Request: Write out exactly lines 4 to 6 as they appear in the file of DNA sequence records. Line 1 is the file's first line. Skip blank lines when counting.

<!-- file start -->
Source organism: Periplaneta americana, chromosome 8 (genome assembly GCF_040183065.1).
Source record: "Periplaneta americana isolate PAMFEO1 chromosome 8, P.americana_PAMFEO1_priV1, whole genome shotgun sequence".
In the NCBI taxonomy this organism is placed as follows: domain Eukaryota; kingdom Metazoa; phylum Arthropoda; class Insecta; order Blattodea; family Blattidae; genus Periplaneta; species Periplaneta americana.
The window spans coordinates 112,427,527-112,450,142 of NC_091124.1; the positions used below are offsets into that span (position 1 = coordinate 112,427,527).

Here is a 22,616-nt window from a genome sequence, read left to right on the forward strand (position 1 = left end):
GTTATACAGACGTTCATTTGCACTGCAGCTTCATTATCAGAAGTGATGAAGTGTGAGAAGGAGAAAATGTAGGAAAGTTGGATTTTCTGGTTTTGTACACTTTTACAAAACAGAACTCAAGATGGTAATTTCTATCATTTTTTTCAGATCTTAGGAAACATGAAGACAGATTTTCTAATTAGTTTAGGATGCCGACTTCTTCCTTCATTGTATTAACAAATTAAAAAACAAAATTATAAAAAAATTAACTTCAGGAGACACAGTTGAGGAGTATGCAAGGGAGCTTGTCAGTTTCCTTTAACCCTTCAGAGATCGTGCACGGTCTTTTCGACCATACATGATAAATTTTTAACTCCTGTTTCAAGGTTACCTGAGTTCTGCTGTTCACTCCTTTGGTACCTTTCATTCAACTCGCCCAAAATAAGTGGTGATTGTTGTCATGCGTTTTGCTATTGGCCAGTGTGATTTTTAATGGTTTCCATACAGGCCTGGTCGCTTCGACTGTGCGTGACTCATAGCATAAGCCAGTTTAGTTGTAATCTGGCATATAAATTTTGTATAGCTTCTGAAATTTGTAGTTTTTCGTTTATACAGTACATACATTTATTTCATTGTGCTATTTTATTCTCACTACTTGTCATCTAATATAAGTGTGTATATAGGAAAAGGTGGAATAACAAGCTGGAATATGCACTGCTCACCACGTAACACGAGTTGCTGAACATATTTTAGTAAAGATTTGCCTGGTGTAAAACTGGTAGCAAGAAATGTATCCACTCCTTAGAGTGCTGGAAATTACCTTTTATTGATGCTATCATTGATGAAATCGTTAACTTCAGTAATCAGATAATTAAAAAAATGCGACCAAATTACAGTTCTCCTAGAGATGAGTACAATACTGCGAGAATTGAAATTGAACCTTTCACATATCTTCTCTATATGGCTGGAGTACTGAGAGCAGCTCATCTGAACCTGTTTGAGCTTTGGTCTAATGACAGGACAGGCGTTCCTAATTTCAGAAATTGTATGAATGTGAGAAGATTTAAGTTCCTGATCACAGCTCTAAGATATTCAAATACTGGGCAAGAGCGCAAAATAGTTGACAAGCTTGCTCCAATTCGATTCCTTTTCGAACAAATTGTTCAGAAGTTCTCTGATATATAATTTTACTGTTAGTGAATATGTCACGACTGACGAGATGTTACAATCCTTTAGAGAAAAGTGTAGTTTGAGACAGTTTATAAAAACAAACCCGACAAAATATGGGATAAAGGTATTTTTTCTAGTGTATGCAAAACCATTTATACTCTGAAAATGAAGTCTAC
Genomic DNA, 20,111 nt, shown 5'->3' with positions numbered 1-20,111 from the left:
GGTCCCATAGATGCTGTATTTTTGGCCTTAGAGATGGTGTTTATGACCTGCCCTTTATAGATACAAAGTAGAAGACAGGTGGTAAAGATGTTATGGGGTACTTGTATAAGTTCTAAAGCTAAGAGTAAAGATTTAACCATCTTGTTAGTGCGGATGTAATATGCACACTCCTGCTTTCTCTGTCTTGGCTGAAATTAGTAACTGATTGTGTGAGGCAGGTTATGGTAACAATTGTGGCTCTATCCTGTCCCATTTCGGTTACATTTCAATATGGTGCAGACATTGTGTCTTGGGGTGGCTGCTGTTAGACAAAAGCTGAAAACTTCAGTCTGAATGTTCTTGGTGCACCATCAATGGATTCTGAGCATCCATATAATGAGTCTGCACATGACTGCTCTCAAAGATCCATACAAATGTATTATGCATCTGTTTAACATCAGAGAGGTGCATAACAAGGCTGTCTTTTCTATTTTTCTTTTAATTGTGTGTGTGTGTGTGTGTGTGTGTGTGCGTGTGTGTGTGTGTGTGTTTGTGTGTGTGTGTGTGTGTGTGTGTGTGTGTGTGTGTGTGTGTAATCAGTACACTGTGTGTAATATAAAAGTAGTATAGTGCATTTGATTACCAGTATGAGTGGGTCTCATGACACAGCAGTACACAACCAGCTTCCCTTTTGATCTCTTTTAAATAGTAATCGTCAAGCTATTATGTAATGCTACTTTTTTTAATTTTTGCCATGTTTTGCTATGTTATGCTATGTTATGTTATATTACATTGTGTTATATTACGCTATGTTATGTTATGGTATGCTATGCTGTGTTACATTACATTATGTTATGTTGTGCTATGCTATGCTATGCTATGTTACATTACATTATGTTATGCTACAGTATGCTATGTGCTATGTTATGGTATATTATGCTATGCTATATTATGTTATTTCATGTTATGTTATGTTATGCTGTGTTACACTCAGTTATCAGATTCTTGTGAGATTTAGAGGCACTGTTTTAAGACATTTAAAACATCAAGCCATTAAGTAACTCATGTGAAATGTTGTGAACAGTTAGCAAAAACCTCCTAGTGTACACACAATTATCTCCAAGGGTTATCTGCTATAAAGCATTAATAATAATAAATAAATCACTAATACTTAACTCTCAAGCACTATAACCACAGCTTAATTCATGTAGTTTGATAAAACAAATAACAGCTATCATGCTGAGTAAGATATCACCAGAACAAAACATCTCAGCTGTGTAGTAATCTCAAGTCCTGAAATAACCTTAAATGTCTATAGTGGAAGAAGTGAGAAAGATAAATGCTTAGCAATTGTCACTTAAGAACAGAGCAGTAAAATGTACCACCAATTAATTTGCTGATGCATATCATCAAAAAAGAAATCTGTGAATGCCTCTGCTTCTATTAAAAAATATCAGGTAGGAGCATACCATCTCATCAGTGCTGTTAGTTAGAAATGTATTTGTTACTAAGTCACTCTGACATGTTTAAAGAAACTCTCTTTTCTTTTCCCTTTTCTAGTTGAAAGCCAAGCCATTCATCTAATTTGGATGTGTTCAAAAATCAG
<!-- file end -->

The window spans coordinates 112,427,527-112,450,142 of NC_091124.1; the positions used below are offsets into that span (position 1 = coordinate 112,427,527).

Here is a 22,616-nt window from a genome sequence, read left to right on the forward strand (position 1 = left end):
GTTATACAGACGTTCATTTGCACTGCAGCTTCATTATCAGAAGTGATGAAGTGTGAGAAGGAGAAAATGTAGGAAAGTTGGATTTTCTGGTTTTGTACACTTTTACAAAACAGAACTCAAGATGGTAATTTCTATCATTTTTTTCAGATCTTAGGAAACATGAAGACAGATTTTCTAATTAGTTTAGGATGCCGACTTCTTCCTTCATTGTATTAACAAATTAAAAAACAAAATTATAAAAAAATTAACTTCAGGAGACACAGTTGAGGAGTATGCAAGGGAGCTTGTCAGTTTCCTTTAACCCTTCAGAGATCGTGCACGGTCTTTTCGACCATACATGATAAATTTTTAACTCCTGTTTCAAGGTTACCTGAGTTCTGCTGTTCACTCCTTTGGTACCTTTCATTCAACTCGCCCAAAATAAGTGGTGATTGTTGTCATGCGTTTTGCTATTGGCCAGTGTGATTTTTAATGGTTTCCATACAGGCCTGGTCGCTTCGACTGTGCGTGACTCATAGCATAAGCCAGTTTAGTTGTAATCTGGCATATAAATTTTGTATAGCTTCTGAAATTTGTAGTTTTTCGTTTATACAGTACATACATTTATTTCATTGTGCTATTTTATTCTCACTACTTGTCATCTAATATAAGTGTGTATATAGGAAAAGGTGGAATAACAAGCTGGAATATGCACTGCTCACCACGTAACACGAGTTGCTGAACATATTTTAGTAAAGATTTGCCTGGTGTAAAACTGGTAGCAAGAAATGTATCCACTCCTTAGAGTGCTGGAAATTACCTTTTATTGATGCTATCATTGATGAAATCGTTAACTTCAGTAATCAGATAATTAAAAAAATGCGACCAAATTACAGTTCTCCTAGAGATGAGTACAATACTGCGAGAATTGAAATTGAACCTTTCACATATCTTCTCTATATGGCTGGAGTACTGAGAGCAGCTCATCTGAACCTGTTTGAGCTTTGGTCTAATGACAGGACAGGCGTTCCTAATTTCAGAAATTGTATGAATGTGAGAAGATTTAAGTTCCTGATCACAGCTCTAAGATATTCAAATACTGGGCAAGAGCGCAAAATAGTTGACAAGCTTGCTCCAATTCGATTCCTTTTCGAACAAATTGTTCAGAAGTTCTCTGATATATAATTTTACTGTTAGTGAATATGTCACGACTGACGAGATGTTACAATCCTTTAGAGAAAAGTGTAGTTTGAGACAGTTTATAAAAACAAACCCGACAAAATATGGGATAAAGGTATTTTTTCTAGTGTATGCAAAACCATTTATACTCTGAAAATGAAGTCTAC